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Institute Warns of Rash RFID Laws

Think tank Progressive Policy Institute says that inaccurate scenarios of possible RFID abuses are prompting the introduction of premature legislation.
By Jonathan Collins
Oct 11, 2004The RFID industry must cooperate with the U.S. federal government to establish detailed guidelines on RFID deployment designed to protect consumer privacy or run the risk of facing legislation that will hamper use of the technology in the U.S., according to a new report issued by Progressive Policy Institute (PPI), a technology think tank based in Washington, D.C.
PPI's Atkinson

“The RFID industry has to realize that RFID is a political issue, and it will be treated as such,” says Robert Atkinson, who the report coauthor and PPI’s vice president and director of the organization’s Technology and New Economy Project. Formed in 2000, the project aims to educate federal, state, and local policy makers about technological advances, economic innovation, and entrepreneurship and to promote policies that encourage these things.

In the report, entitled Radio Frequency Identification: Little Devices Making Big Waves, the pro-technology organization warns that while RFID holds enormous potential to reduce costs and increase efficiencies for U.S. businesses, hypothetical scenarios of possible RFID abuses promoted by privacy groups are prompting the introduction of legislation to curtail the deployment of RFID before the technology has even been put into widespread use.

Privacy concerns revolve around the potential for RFID to track consumer purchases both in stores by retailers and out of stores by rogue RFID reads—the unauthorized reading and tracking of tags by anyone with an RFID reader. There are also concerns that purchase data will be recorded and linked to personal information. The report maintains that the vast bulk of the concerns are either impossible with current technology, are already restricted by existing legislation or are simply not in the interest of retailers to pursue.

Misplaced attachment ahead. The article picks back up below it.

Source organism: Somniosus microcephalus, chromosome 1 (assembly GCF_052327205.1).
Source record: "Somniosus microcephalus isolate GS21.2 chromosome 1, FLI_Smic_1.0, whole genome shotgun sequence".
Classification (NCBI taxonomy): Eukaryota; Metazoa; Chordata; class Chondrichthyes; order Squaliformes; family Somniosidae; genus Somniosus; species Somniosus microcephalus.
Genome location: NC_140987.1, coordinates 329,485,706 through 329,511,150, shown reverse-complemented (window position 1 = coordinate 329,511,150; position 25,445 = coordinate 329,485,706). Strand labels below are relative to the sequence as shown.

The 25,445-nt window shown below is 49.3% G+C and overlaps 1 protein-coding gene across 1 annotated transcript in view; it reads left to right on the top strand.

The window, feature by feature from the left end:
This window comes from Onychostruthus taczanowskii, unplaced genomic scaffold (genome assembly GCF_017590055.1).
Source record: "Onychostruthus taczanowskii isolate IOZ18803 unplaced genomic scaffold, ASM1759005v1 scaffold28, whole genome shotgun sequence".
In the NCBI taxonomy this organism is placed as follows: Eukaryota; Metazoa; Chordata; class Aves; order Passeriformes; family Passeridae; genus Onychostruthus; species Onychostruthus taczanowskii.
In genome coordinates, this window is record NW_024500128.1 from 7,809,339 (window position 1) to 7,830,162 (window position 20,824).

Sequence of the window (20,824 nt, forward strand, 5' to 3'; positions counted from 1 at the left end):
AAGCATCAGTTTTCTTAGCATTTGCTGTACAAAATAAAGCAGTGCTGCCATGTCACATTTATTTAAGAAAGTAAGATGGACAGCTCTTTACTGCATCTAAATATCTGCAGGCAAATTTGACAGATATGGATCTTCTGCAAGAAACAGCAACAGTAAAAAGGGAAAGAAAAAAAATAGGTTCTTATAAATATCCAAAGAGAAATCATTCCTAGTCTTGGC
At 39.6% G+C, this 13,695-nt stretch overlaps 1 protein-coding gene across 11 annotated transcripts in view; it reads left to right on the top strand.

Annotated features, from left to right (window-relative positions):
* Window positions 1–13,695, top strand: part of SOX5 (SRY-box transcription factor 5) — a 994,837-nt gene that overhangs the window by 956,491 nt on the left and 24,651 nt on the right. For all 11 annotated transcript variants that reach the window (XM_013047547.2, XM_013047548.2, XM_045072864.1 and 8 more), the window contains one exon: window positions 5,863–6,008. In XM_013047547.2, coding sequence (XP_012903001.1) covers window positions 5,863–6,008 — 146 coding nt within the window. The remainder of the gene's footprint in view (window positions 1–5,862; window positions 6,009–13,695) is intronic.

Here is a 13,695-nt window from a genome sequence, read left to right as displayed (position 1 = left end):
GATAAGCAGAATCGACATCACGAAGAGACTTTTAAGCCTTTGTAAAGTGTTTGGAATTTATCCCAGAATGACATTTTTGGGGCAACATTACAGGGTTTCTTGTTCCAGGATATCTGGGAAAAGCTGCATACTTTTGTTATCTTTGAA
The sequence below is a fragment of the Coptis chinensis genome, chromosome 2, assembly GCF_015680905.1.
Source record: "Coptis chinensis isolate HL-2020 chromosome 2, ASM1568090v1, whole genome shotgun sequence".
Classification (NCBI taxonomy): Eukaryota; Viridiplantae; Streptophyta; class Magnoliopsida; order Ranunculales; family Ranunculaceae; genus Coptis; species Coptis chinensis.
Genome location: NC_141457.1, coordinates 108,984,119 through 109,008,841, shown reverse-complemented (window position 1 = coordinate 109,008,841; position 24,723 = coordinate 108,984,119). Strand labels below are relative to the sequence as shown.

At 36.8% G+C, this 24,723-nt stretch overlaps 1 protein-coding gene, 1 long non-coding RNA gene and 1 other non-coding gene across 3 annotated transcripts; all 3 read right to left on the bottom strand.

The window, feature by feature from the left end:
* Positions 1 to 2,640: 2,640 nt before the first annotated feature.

“Privacy advocates are intentionally spinning a whole set of worst-case scenarios because the only way to stop technology deployment is to scare people before it is introduced,” says Atkinson. In the past, after a technology, like bar coding, has been introduced, consumer concerns quickly abate, he says.

At the same time, Atkinson says, that the RFID industry—both technology vendors and end users—have been slow to counteract privacy fears. “The industry has been somewhat late to the debate, and privacy advocates have so far done a good job of filling the vacuum with almost 100 percent distortion,” says Atkinson.

As a result, some states have taken steps to act on consumer privacy fears. The report notes that Utah has introduced a “Right to Know Act” seeking to preempt potential privacy violations through the use of RFID. Similar legislation has also been introduced in California (see California RFID Legislation Rejected) and Missouri (see States Seek RFID Laws). In addition, the “Opt Out of ID Chips Act” was introduced in the U.S. House of Representatives in June. The bill (HR 4673) would require that all consumer products containing an RFID transponder carry a label notifying consumers of the presence of such a transponder and that consumers have the option of having the transponder removed or disabled at the time of purchase. In July, the bill was referred to the House of Representative’s Subcommittee on Commerce, Trade and Consumer Protection. PPI believes it has little chance of being adopted.

While privacy concerns raised by consumer advocates and legislators relate to a scale of item-level in-store tagging that has yet to be introduced, the report maintains that if retailers voluntarily notified consumers when items bear RFID tags and gave consumers options for deactivating the tags, most privacy concerns would be eliminated.

PPI maintains that Congress should hold off enacting any RFID legislation. The think tank’s rationale is that legislative action taken now would likely be aimed at preventing what are only perceived harms from RFID. Any laws passed before real harms are identified, therefore, would be premature. However, Congress should also be aware of action by state governments, so that through federal legislation, it can preempt any restrictive and conflicting RFID legislation at the state level.

State legislation, says Atkinson, would infringe on the benefits of deploying RFID for retailers and their customers. “If states start to regulate RFID use, companies such as Wal-Mart would face onerous demands to re-sort their shipments according to which state they are being delivered to,” says Atkinson. The full text of PPI’s report can be downloaded for free at the organization’s Web site: www.ppionline.org.

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